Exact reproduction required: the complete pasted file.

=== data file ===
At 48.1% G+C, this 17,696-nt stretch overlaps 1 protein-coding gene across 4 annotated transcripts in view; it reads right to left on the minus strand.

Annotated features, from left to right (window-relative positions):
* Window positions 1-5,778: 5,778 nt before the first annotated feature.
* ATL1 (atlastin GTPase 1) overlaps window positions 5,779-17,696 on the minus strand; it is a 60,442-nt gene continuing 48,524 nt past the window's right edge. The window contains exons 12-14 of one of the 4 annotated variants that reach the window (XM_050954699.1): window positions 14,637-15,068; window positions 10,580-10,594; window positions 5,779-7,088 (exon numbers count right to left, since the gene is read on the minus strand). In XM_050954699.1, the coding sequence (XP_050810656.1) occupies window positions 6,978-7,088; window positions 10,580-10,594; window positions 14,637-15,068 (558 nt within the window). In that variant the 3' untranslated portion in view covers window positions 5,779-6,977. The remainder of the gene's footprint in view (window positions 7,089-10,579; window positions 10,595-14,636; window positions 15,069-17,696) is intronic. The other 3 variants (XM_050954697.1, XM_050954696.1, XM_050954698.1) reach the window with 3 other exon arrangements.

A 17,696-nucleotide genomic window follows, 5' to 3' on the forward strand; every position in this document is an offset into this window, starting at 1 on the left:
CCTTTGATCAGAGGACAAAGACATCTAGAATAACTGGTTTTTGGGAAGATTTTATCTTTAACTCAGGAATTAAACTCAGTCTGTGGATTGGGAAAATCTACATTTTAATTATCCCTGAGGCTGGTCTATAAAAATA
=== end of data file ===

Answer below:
At 48.1% G+C, this 17,696-nt stretch overlaps 1 protein-coding gene across 4 annotated transcripts in view; it reads right to left on the minus strand.

Annotated features, from left to right (window-relative positions):
* Window positions 1-5,778: 5,778 nt before the first annotated feature.
* ATL1 (atlastin GTPase 1) overlaps window positions 5,779-17,696 on the minus strand; it is a 60,442-nt gene continuing 48,524 nt past the window's right edge. The window contains exons 12-14 of one of the 4 annotated variants that reach the window (XM_050954699.1): window positions 14,637-15,068; window positions 10,580-10,594; window positions 5,779-7,088 (exon numbers count right to left, since the gene is read on the minus strand). In XM_050954699.1, the coding sequence (XP_050810656.1) occupies window positions 6,978-7,088; window positions 10,580-10,594; window positions 14,637-15,068 (558 nt within the window). In that variant the 3' untranslated portion in view covers window positions 5,779-6,977. The remainder of the gene's footprint in view (window positions 7,089-10,579; window positions 10,595-14,636; window positions 15,069-17,696) is intronic. The other 3 variants (XM_050954697.1, XM_050954696.1, XM_050954698.1) reach the window with 3 other exon arrangements.

A 17,696-nucleotide genomic window follows, 5' to 3' on the forward strand; every position in this document is an offset into this window, starting at 1 on the left:
CCTTTGATCAGAGGACAAAGACATCTAGAATAACTGGTTTTTGGGAAGATTTTATCTTTAACTCAGGAATTAAACTCAGTCTGTGGATTGGGAAAATCTACATTTTAATTATCCCTGAGGCTGGTCTATAAAAATA